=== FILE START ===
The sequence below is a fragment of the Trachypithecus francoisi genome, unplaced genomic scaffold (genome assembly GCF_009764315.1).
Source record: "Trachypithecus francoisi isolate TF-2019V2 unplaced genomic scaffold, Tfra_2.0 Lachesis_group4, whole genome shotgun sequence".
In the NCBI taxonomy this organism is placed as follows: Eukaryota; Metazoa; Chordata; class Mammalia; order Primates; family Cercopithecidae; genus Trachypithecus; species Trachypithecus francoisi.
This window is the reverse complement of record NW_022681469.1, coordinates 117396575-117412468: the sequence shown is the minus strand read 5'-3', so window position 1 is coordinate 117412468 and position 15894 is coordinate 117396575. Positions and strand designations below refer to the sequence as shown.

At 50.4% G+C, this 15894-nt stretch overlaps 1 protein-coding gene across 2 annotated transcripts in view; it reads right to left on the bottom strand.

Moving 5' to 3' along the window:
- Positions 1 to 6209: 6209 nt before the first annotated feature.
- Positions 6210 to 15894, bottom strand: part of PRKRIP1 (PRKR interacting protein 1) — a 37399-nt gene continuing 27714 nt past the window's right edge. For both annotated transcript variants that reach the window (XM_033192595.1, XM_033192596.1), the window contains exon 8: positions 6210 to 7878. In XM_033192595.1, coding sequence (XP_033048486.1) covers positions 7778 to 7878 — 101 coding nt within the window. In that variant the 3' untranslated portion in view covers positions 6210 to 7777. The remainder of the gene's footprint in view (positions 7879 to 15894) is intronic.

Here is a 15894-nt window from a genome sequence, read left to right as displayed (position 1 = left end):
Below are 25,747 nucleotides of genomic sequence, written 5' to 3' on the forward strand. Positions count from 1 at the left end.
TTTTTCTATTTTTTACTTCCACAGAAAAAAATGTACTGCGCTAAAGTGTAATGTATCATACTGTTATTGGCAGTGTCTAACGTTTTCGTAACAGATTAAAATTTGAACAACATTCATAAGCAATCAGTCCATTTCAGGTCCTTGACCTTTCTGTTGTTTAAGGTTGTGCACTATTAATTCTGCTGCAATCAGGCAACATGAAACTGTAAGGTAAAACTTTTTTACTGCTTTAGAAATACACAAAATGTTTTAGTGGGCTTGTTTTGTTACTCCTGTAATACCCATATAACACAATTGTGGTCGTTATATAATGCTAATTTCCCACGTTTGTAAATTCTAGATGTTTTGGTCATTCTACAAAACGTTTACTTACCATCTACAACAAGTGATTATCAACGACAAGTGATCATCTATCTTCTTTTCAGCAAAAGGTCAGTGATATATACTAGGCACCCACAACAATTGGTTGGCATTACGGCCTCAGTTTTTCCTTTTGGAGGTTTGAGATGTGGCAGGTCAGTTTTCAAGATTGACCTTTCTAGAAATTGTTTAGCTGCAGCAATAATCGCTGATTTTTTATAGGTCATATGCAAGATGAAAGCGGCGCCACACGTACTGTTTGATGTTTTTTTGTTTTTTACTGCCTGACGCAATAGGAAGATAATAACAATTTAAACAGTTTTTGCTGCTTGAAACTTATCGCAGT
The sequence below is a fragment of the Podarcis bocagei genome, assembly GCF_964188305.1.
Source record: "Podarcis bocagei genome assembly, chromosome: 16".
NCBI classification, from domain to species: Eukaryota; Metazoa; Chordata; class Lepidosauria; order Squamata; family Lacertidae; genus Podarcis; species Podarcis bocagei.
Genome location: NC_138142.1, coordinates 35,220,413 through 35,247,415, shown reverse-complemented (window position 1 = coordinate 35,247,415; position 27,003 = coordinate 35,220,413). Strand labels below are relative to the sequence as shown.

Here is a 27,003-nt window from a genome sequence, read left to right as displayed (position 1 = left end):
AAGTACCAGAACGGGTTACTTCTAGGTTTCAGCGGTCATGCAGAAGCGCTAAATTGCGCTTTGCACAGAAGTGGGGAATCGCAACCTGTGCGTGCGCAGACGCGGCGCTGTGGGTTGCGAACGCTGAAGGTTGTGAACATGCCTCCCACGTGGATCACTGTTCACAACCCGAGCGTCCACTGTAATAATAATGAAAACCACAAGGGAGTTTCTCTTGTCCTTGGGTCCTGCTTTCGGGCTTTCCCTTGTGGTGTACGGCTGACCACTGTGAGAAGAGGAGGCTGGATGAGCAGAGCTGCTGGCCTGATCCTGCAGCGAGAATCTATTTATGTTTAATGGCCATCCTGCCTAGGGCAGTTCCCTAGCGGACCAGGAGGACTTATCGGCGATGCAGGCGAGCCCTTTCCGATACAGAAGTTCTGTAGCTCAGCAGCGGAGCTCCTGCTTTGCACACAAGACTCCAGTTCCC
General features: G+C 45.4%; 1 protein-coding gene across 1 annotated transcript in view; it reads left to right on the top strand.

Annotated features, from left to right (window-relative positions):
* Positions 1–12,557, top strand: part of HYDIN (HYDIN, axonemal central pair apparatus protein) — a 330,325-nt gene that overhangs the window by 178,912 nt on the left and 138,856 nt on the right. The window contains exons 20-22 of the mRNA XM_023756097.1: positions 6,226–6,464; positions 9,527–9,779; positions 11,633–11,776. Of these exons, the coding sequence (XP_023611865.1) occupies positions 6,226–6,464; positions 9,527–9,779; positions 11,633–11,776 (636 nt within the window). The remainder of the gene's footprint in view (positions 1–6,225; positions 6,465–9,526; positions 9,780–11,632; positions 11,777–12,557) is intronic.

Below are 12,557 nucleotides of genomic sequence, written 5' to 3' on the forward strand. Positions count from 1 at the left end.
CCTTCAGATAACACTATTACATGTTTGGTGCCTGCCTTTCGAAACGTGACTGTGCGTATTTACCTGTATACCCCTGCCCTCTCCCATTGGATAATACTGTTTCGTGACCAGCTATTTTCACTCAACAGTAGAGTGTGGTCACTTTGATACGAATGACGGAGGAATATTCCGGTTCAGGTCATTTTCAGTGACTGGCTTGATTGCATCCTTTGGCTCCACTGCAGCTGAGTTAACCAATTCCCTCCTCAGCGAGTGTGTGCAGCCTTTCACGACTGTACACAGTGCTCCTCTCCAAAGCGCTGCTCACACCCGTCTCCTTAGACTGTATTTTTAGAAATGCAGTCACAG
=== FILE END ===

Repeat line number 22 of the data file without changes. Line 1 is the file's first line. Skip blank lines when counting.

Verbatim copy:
CCTTCAGATAACACTATTACATGTTTGGTGCCTGCCTTTCGAAACGTGACTGTGCGTATTTACCTGTATACCCCTGCCCTCTCCCATTGGATAATACTGTTTCGTGACCAGCTATTTTCACTCAACAGTAGAGTGTGGTCACTTTGATACGAATGACGGAGGAATATTCCGGTTCAGGTCATTTTCAGTGACTGGCTTGATTGCATCCTTTGGCTCCACTGCAGCTGAGTTAACCAATTCCCTCCTCAGCGAGTGTGTGCAGCCTTTCACGACTGTACACAGTGCTCCTCTCCAAAGCGCTGCTCACACCCGTCTCCTTAGACTGTATTTTTAGAAATGCAGTCACAG